Townsquare Media executives admit the company’s multiple-business platform is taking a toll on the company. Overall revenue for the fourth quarter 2017 was down $4.4 million or about 3.7% to a total of $114.3 million when considering all of its holdings.
The company’s live events sector, which includes Taste of Country Music Festival and The Insane Inflatable 5K, tumbled to about $22.6 million in revenue in the final quarter compared to $27.3 million generated the previous year. That’s a substantial 17.4% dip in revenue for the division that also includes North American Midway Entertainment (NAME).
However, Townsquare’s radio sector made slight gains in the quarter. The group’s radio and digital division increased advertising revenue some 0.4% in Q4 2017 and was up 5.2% when excluding political revenue.
Getting back to its live events issues, Townsquare has now concluded an extensive review of its live entertainment division and said today its findings and resulting moves will reduce complexity and volatility in that segment. Townsquare will cut the number of live events to about 350 in this year compared to 500 in 2017. They’ll take an axe to the Insane Inflatable 5K schedule, drastically whittling down its dates, according to today’s earnings presentation. The company expects revenue from the entertainment division to drop even further in 2018 due to the cut in events and continued labor issues at North American Midway Entertainment thanks to the government crackdown on HB2 visas for temporary non-agricultural workers in this country.
We learned on today’s earning’s call that co-CEOs Bill Wilson and Dhruz Prasad have visited nearly every one of Townsquare’s 67 small and mid-sized radio markets in this country, which total 317 radio stations. The pair remain convinced that the group’s local marketing offerings are on track and offer superior products and services, including Townsquare Interactive, its digital marketing solutions platform and its digital programmatic advertising platform known as Townsquare Ignite.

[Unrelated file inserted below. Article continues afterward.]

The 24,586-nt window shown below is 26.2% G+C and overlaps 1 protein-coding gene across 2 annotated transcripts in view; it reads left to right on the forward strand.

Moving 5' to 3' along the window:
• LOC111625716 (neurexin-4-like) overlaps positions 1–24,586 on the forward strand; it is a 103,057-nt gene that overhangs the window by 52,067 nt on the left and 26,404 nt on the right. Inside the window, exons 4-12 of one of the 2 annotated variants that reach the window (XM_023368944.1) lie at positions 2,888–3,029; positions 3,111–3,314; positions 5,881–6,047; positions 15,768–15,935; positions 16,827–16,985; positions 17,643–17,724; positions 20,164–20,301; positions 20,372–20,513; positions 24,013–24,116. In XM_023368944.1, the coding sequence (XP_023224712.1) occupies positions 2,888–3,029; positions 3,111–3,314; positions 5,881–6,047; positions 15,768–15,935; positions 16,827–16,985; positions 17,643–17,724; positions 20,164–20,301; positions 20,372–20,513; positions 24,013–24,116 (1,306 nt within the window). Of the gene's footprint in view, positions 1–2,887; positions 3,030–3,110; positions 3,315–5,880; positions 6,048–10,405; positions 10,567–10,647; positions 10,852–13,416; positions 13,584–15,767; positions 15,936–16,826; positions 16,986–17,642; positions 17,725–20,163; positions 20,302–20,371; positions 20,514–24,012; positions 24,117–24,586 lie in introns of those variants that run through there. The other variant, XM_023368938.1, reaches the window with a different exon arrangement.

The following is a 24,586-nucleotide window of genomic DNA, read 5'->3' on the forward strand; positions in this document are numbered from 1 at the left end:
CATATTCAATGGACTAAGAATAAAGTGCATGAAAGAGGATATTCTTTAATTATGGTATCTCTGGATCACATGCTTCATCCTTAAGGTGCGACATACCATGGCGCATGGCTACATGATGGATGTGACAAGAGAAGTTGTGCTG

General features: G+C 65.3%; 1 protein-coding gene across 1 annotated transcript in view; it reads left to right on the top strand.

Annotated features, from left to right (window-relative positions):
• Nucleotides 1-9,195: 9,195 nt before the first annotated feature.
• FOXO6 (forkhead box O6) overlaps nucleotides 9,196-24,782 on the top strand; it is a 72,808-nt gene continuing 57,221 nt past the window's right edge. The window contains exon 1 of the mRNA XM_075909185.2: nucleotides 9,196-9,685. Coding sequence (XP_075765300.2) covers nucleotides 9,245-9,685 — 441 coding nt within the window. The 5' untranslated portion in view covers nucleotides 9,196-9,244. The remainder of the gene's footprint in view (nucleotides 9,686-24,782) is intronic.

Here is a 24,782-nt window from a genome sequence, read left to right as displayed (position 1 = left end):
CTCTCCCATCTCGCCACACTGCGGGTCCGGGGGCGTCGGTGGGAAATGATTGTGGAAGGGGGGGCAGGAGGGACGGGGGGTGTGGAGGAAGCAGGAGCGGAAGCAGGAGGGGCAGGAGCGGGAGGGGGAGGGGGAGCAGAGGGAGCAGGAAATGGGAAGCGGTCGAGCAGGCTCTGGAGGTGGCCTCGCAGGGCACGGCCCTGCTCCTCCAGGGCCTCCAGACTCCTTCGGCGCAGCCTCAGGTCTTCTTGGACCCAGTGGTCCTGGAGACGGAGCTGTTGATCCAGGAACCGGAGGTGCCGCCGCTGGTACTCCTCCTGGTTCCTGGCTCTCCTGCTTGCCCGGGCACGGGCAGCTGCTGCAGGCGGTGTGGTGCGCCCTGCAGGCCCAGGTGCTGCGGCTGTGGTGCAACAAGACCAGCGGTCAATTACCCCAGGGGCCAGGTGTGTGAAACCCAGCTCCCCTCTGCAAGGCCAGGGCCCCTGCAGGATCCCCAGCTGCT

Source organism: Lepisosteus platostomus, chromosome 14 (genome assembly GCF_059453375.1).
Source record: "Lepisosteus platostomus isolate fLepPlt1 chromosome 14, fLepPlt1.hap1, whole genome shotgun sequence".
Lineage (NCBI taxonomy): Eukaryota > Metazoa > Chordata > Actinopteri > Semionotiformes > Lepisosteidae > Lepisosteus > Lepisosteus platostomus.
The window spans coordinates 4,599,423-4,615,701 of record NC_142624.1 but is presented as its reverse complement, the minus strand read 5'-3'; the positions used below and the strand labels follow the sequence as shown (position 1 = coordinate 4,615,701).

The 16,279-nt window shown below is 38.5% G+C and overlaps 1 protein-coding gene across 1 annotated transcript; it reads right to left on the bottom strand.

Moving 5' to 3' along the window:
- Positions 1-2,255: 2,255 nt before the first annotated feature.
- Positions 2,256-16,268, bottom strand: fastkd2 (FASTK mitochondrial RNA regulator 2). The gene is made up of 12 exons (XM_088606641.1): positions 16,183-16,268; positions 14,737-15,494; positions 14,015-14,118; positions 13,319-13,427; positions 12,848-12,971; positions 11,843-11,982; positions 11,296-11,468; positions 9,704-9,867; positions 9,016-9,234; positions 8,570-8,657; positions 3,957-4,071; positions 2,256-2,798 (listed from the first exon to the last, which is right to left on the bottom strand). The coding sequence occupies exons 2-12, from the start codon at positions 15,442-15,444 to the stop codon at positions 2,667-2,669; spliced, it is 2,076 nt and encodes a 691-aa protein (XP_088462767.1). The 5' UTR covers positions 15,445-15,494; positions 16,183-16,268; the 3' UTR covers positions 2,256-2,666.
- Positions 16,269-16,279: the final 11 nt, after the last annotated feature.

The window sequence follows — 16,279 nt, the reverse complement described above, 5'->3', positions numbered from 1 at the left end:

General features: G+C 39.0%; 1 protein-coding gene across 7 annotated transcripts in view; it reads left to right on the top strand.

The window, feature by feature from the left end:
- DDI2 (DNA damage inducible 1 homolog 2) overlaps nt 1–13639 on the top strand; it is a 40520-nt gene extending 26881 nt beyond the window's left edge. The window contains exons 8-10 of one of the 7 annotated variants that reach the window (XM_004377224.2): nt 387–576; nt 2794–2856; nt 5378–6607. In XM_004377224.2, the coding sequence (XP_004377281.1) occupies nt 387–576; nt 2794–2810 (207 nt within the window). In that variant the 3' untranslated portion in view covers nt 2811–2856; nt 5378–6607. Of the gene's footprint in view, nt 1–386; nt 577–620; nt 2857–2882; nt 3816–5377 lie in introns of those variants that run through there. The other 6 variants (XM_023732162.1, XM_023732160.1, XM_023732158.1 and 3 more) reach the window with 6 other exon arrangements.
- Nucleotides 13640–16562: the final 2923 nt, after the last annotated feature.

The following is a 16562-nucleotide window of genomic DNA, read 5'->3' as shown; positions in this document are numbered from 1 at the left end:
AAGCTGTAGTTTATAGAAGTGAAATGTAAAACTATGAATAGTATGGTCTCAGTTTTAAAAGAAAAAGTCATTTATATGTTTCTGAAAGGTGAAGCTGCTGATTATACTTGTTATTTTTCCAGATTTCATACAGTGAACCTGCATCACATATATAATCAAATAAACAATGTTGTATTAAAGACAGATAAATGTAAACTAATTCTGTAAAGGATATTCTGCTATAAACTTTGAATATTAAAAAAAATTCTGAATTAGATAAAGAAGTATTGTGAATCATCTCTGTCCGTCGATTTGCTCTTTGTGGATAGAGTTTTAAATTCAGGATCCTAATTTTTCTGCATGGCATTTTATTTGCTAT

Prasad says radio, which contributed nearly 70% of the company’s net revenue on 2017, remains the core of Townsquare’s business. Its radio revenue grew at a clip of 1.9% for the year in 2017 and was up 3.9% for the year when you exclude the impact of less political spending compared to the presidential election year of 2016.
Townsquare, which executed an agreement to purchase WOUR(FM) in Utica, N.Y., last month, continues to brag on its digital business products. In 2017, total net revenue from digital products and solutions was just under $100 million, Wilson said on today’s earnings call. He also pointed to the company’s major “traffic system conversion” completed in 2017 that “significantly enhances revenue management.”
Every single Townsquare radio station is now compatible with smart speaker platforms operated by Amazon, Google and Apple, Wilson says.
Townsquare, which today announced a dividend for shareholders of just over $0.07 per share in an effort to begin returning value to its shareholders, reported total debt of $571.9 million at the end of 2017.